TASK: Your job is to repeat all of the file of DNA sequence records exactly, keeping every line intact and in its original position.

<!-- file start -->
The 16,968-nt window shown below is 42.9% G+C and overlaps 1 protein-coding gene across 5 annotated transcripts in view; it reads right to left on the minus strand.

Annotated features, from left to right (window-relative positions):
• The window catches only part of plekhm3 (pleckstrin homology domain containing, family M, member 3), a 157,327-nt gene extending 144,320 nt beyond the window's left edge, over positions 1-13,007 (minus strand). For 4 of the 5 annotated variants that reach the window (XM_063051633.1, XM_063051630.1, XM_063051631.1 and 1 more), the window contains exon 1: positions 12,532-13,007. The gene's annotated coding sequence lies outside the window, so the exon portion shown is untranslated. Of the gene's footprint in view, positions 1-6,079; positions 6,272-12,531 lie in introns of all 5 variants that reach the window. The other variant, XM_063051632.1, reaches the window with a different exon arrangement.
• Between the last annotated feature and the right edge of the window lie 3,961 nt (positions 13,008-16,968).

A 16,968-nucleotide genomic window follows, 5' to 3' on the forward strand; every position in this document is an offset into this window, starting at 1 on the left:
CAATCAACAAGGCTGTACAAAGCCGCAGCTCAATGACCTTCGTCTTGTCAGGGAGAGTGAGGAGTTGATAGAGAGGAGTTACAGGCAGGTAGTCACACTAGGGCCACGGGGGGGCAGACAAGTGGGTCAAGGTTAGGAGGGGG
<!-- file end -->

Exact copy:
The 16,968-nt window shown below is 42.9% G+C and overlaps 1 protein-coding gene across 5 annotated transcripts in view; it reads right to left on the minus strand.

Annotated features, from left to right (window-relative positions):
• The window catches only part of plekhm3 (pleckstrin homology domain containing, family M, member 3), a 157,327-nt gene extending 144,320 nt beyond the window's left edge, over positions 1-13,007 (minus strand). For 4 of the 5 annotated variants that reach the window (XM_063051633.1, XM_063051630.1, XM_063051631.1 and 1 more), the window contains exon 1: positions 12,532-13,007. The gene's annotated coding sequence lies outside the window, so the exon portion shown is untranslated. Of the gene's footprint in view, positions 1-6,079; positions 6,272-12,531 lie in introns of all 5 variants that reach the window. The other variant, XM_063051632.1, reaches the window with a different exon arrangement.
• Between the last annotated feature and the right edge of the window lie 3,961 nt (positions 13,008-16,968).

A 16,968-nucleotide genomic window follows, 5' to 3' on the forward strand; every position in this document is an offset into this window, starting at 1 on the left:
CAATCAACAAGGCTGTACAAAGCCGCAGCTCAATGACCTTCGTCTTGTCAGGGAGAGTGAGGAGTTGATAGAGAGGAGTTACAGGCAGGTAGTCACACTAGGGCCACGGGGGGGCAGACAAGTGGGTCAAGGTTAGGAGGGGG